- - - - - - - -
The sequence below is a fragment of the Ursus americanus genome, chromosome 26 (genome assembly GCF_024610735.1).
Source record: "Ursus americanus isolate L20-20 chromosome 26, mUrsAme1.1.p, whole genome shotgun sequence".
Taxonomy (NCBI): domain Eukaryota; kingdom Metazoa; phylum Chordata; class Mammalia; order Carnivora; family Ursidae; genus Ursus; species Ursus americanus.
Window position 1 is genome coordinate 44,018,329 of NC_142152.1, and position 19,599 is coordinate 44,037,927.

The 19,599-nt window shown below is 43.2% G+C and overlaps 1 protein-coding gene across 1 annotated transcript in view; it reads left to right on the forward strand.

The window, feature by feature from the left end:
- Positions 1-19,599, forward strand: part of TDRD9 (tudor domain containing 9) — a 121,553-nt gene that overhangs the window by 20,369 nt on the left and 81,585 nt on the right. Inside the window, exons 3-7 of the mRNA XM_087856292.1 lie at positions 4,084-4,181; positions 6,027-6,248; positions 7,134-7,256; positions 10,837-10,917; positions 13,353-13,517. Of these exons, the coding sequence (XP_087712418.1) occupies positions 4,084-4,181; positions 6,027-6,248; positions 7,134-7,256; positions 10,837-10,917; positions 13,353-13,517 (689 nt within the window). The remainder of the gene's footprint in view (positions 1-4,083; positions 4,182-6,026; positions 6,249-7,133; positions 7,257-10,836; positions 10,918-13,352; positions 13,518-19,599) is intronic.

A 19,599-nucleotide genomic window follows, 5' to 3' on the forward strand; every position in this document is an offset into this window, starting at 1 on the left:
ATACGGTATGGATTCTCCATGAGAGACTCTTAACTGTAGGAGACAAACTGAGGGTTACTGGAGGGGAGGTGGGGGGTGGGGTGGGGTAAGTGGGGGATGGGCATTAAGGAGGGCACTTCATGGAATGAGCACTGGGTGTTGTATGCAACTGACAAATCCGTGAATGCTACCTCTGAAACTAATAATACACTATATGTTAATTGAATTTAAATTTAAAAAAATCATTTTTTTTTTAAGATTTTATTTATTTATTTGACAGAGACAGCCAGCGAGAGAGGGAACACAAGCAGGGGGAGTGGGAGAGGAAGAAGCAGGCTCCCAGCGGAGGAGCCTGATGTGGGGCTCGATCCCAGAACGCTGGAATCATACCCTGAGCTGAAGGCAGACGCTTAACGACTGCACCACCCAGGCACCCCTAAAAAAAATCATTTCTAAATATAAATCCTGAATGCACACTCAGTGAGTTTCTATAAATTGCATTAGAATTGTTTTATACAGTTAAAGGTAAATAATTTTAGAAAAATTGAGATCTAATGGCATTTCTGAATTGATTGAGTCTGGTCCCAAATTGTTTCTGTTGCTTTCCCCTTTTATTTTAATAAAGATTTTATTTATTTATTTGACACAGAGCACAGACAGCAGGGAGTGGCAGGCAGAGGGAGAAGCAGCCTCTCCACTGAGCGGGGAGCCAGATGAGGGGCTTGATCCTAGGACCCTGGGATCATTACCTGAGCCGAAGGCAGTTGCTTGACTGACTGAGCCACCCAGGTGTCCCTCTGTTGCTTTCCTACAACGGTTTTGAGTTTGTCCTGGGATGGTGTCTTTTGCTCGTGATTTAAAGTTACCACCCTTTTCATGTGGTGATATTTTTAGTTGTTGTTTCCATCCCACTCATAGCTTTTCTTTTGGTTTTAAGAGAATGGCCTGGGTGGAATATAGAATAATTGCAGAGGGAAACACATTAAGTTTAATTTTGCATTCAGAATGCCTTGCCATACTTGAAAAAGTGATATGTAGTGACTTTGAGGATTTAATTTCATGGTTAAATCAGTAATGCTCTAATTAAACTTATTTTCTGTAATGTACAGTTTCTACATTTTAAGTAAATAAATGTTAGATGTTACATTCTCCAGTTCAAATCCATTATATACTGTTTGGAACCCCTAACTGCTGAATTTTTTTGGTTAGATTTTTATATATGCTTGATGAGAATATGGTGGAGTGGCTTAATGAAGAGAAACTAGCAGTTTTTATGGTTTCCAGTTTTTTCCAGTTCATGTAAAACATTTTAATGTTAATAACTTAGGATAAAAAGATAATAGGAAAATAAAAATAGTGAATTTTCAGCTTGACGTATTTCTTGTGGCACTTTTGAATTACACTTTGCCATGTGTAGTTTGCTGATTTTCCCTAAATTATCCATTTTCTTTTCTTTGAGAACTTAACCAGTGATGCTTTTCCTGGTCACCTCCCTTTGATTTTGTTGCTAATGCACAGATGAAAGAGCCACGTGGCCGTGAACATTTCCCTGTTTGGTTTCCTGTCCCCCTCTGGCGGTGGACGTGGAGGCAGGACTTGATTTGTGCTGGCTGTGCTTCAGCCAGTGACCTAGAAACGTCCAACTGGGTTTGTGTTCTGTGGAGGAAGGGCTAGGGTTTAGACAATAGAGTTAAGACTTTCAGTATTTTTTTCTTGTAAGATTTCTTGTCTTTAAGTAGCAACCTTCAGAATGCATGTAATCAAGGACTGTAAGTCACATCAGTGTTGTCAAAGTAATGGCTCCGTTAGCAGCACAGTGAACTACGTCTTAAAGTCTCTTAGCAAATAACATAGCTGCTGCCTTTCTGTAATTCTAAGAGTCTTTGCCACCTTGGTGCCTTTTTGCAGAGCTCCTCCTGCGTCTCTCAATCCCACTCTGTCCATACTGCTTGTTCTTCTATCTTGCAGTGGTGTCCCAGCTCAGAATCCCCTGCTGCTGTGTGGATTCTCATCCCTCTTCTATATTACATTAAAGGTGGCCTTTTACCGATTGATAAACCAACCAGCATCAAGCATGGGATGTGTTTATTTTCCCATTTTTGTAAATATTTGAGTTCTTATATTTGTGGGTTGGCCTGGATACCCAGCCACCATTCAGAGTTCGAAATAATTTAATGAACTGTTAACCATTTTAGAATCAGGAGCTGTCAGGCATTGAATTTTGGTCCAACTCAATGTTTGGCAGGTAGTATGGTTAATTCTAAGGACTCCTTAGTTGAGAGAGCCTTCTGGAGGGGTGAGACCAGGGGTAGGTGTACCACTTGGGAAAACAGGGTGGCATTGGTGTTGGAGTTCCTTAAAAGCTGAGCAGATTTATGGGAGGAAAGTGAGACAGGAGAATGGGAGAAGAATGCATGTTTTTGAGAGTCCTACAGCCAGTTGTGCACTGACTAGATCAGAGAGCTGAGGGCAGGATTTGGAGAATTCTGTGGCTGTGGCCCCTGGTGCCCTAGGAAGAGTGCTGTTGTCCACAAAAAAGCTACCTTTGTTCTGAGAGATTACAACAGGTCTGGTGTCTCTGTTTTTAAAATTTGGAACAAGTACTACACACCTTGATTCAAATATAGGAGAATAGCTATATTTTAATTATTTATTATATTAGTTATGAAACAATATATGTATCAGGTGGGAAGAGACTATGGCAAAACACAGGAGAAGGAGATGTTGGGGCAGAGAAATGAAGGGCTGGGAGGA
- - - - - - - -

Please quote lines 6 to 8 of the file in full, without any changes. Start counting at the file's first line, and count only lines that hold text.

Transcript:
The window, feature by feature from the left end:
- Positions 1-19,599, forward strand: part of TDRD9 (tudor domain containing 9) — a 121,553-nt gene that overhangs the window by 20,369 nt on the left and 81,585 nt on the right. Inside the window, exons 3-7 of the mRNA XM_087856292.1 lie at positions 4,084-4,181; positions 6,027-6,248; positions 7,134-7,256; positions 10,837-10,917; positions 13,353-13,517. Of these exons, the coding sequence (XP_087712418.1) occupies positions 4,084-4,181; positions 6,027-6,248; positions 7,134-7,256; positions 10,837-10,917; positions 13,353-13,517 (689 nt within the window). The remainder of the gene's footprint in view (positions 1-4,083; positions 4,182-6,026; positions 6,249-7,133; positions 7,257-10,836; positions 10,918-13,352; positions 13,518-19,599) is intronic.

A 19,599-nucleotide genomic window follows, 5' to 3' on the forward strand; every position in this document is an offset into this window, starting at 1 on the left: